Lithium

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Lithium

  1. 1. LITHIUM A Mood Stabilizer
  2. 2. Overview <ul><li>Facts about lithium </li></ul><ul><li>Brief overview of Bipolar Disorder </li></ul><ul><li>Augmenting combinations </li></ul><ul><li>How lithium may work </li></ul><ul><li>Side Effects </li></ul><ul><li>Special Populations </li></ul><ul><li>Drug Interactions </li></ul><ul><li>Pharmacokinetics and important dosing tips </li></ul>
  3. 3. Facts About Lithium (Li) <ul><li>It is an ion whose mechanism of action is not certain </li></ul><ul><li>Identified as the 1 st treatment for Bipolar Disorder </li></ul><ul><li>Less effective for rapid cycling or mixed episodes </li></ul><ul><li>It’s the 1 st psychotropic drug proven to have an effect in prevention of future episodes </li></ul>
  4. 4. Overview of Bipolar Disorder
  5. 5. Bipolar Disorder (cont’d) <ul><li>About 1% of the population are diagnosed with Bipolar Disorder (2-3 million) </li></ul><ul><li>It is believed to be genetic </li></ul><ul><ul><li>Monozygotic– 80% </li></ul></ul><ul><ul><li>Dizygotic– 8-10% </li></ul></ul><ul><li>No specific gene has been established </li></ul><ul><li>Believed that no single genetic abnormality within the DNA causes psychiatric disorders </li></ul><ul><li>Multiple sites in DNA must interact to produce the causation of a psychiatric disorder. </li></ul>
  6. 6. Augmenting Combinations <ul><li>Lithium can be used with the following, in cases of partial response or treatment resistance: </li></ul><ul><ul><li>Valproate </li></ul></ul><ul><ul><li>Atypical antipsychotics (risperdone, olanzapine, aripiprazole) </li></ul></ul><ul><ul><li>Some antidepressants </li></ul></ul><ul><ul><ul><li>CAUTION: antidepressants could potentially cause the patient to go into rapid cycling episodes or increase suicidal ideation (Avoid TCA’s and MAOI’s) </li></ul></ul></ul><ul><ul><li>Benzodiazepines </li></ul></ul>
  7. 7. How Lithium is Thought to Work <ul><li>It alters Na+ transport across cell membranes in nerve and muscle cells </li></ul><ul><li>It alters metabolism of NT’s including catecholamines and serotonin </li></ul><ul><li>It alters intracellular signaling through actions on 2 nd messenger systems </li></ul><ul><li>It inhibits inositol monophosphatase, affecting the phosphatidyl inositol 2 nd messenger system </li></ul>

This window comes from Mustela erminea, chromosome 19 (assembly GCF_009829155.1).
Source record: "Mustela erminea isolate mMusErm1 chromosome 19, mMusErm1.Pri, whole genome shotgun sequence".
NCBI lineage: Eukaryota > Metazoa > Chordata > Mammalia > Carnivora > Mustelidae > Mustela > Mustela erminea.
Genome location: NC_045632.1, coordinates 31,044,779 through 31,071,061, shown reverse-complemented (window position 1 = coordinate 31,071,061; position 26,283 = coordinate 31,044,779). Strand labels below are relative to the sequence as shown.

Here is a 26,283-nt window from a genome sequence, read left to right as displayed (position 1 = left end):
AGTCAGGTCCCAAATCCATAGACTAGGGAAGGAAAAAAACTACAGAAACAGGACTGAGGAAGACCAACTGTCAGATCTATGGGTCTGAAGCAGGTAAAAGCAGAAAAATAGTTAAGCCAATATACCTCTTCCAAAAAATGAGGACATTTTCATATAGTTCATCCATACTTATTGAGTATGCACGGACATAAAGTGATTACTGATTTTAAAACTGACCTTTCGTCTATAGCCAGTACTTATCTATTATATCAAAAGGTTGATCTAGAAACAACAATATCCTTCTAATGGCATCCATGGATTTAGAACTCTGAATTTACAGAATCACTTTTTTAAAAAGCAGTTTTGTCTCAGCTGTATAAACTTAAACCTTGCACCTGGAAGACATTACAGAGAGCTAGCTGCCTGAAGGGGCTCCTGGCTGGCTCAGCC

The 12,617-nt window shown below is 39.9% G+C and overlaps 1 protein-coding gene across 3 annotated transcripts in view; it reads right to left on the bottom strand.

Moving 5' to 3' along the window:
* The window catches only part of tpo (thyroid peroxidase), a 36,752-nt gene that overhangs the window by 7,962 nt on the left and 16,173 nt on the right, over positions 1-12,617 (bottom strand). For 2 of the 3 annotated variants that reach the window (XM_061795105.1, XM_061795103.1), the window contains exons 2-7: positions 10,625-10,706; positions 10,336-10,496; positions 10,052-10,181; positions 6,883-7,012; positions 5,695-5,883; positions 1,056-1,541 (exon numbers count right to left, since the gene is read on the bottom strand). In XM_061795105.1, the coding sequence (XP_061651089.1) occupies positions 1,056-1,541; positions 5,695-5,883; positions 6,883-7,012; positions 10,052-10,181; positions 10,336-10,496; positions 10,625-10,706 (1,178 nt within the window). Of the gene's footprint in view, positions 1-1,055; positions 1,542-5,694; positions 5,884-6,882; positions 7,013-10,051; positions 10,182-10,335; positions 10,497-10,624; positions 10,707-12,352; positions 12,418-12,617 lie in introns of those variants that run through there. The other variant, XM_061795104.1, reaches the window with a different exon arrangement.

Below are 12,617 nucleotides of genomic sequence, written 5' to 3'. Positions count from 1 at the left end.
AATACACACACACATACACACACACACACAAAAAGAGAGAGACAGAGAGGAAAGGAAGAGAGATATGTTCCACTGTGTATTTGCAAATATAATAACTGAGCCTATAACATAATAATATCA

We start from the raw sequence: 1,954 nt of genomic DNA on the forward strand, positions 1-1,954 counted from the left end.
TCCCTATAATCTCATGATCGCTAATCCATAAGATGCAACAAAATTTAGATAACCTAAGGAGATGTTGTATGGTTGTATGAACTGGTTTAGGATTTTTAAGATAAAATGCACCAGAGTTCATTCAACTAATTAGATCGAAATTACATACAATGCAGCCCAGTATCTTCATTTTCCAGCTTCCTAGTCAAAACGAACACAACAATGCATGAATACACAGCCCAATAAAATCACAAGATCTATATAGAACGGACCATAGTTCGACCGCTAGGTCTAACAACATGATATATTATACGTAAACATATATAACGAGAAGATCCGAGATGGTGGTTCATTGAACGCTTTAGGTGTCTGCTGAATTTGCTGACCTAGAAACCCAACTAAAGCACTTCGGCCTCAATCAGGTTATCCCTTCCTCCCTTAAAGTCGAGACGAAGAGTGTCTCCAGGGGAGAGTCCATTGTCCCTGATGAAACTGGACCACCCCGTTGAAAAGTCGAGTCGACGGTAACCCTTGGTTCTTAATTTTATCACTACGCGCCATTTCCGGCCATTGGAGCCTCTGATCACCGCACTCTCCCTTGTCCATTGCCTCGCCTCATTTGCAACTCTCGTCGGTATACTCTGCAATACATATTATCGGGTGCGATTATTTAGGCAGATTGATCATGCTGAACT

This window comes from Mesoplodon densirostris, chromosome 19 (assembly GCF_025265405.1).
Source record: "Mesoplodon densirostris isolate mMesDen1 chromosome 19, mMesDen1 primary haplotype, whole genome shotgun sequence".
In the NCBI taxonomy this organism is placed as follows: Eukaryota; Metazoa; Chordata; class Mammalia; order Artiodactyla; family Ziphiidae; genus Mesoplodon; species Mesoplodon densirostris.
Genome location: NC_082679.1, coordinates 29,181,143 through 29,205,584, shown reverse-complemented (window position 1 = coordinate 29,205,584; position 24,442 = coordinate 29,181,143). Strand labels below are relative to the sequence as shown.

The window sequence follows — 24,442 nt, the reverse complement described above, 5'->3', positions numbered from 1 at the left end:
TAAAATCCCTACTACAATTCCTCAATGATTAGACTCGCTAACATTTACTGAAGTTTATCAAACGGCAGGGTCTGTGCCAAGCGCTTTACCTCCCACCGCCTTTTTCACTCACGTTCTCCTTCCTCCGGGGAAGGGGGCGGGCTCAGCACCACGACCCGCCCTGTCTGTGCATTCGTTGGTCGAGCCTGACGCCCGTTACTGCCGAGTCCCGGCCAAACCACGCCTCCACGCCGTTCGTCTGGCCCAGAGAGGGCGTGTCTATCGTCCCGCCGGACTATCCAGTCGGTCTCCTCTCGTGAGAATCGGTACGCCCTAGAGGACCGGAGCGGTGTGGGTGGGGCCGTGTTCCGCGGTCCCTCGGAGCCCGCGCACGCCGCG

8. 8. How Lithium is Thought to Work (cont’d) <ul><li>It reduces protein kinase C activity </li></ul><ul><li>It increases cytoprotective proteins </li></ul><ul><li>It increases gray matter content, possibly by activating neurogenesis and enhancing trophic actions that maintain synapses </li></ul>
  9. 9. Side Effects <ul><li>Ataxia </li></ul><ul><li>Dysarthria </li></ul><ul><li>Delirium </li></ul><ul><li>Tremor </li></ul><ul><li>Memory problems </li></ul><ul><li>Diarrhea, Nausea </li></ul><ul><li>Weight Gain </li></ul><ul><li>Polyuria & Polydipsia </li></ul><ul><li>Leukocytosis </li></ul><ul><li>Acne, rash, alopecia </li></ul><ul><li>Sedation </li></ul><ul><li>LIFE THREATENING </li></ul><ul><ul><li>Li toxicity </li></ul></ul><ul><ul><li>Renal impairment </li></ul></ul><ul><ul><li>Arrhythmia </li></ul></ul><ul><ul><li>Bradycardia </li></ul></ul><ul><ul><li>Hypotension </li></ul></ul><ul><ul><li>Seizures </li></ul></ul><ul><ul><li>Pseudotumor cerebri (intracranial pressure) </li></ul></ul><ul><li>Many cannot be improved by other medications </li></ul><ul><li>Propranolol (ataxia) </li></ul><ul><li>Diuretics </li></ul>
  10. 10. Do Not Prescribe to the Following <ul><li>Renal impairment </li></ul><ul><li>Cardiac impairment </li></ul><ul><li>Elderly </li></ul><ul><li>Children under 12 </li></ul><ul><li>Pregnant women </li></ul><ul><li>Women that are breast feeding </li></ul>
  11. 11. Drug Interactions with Lithium <ul><li>Anti-inflammatory agents (ibuprofen), diuretics, and angiotensin-converting enzyme inhibitors can cause increased plasma lithium concentrations </li></ul><ul><li>Carbamazepine (tegretol) and phenytoin (dilantin) can increase lithium toxicity </li></ul><ul><li>Calcium channel blockers may also increase lithium toxicity </li></ul><ul><li>SSRI’s may increase the risk of dizziness, confusion, diarrhea, agitation, and tremor </li></ul>
  12. 12. Pharmacokinetics <ul><li>Half life </li></ul><ul><ul><li>18-30 hours </li></ul></ul><ul><li>How long until it works </li></ul><ul><ul><li>1-3 weeks </li></ul></ul><ul><ul><li>For immediate results, an atypical antipsychotic is recommended </li></ul></ul><ul><li>Forms of Li </li></ul><ul><ul><li>Tablet (300 mg, slow release; 450 mg, controlled release) </li></ul></ul><ul><ul><li>Capsule (150 mg, 300 mg, 600 mg) </li></ul></ul><ul><ul><li>Liquid (8 mEq/5 mL) </li></ul></ul><ul><li>Up to 1800 mg/day can be given in acute cases (divided) </li></ul><ul><li>900-1200 mg/day for maintenance (divided) </li></ul><ul><li>10 mL 3 times/day for acute mania; 5 mL 3-4 times/day for long-term use </li></ul>
  13. 13. Dosing Tips <ul><li>Kidney function tests and thyroid function tests MUST be done before adminisering </li></ul><ul><li>Rapid discontinuation increases the risk of relapse and suicidal ideation. It needs to be tapered over 3 months </li></ul><ul><li>Long-term use can cause reduced kidney function, so 1-2 times a year it should be checked </li></ul><ul><li>Overdose can result in death or serious side effects (tremor, dysarthria, delirium, coma, seizures, and autonomic instability) </li></ul>
  14. 14. Any Questions? <ul><li>References </li></ul><ul><li>Stahl, S. M. (2000). Essential psychopharmacology: neuroscientific basis and practical applications (2nd ed.). New York: Cambridge University Press. </li></ul><ul><li>Stahl, S. M. (2005). The prescriber’s guide . New York: Cambridge University Press. </li></ul>

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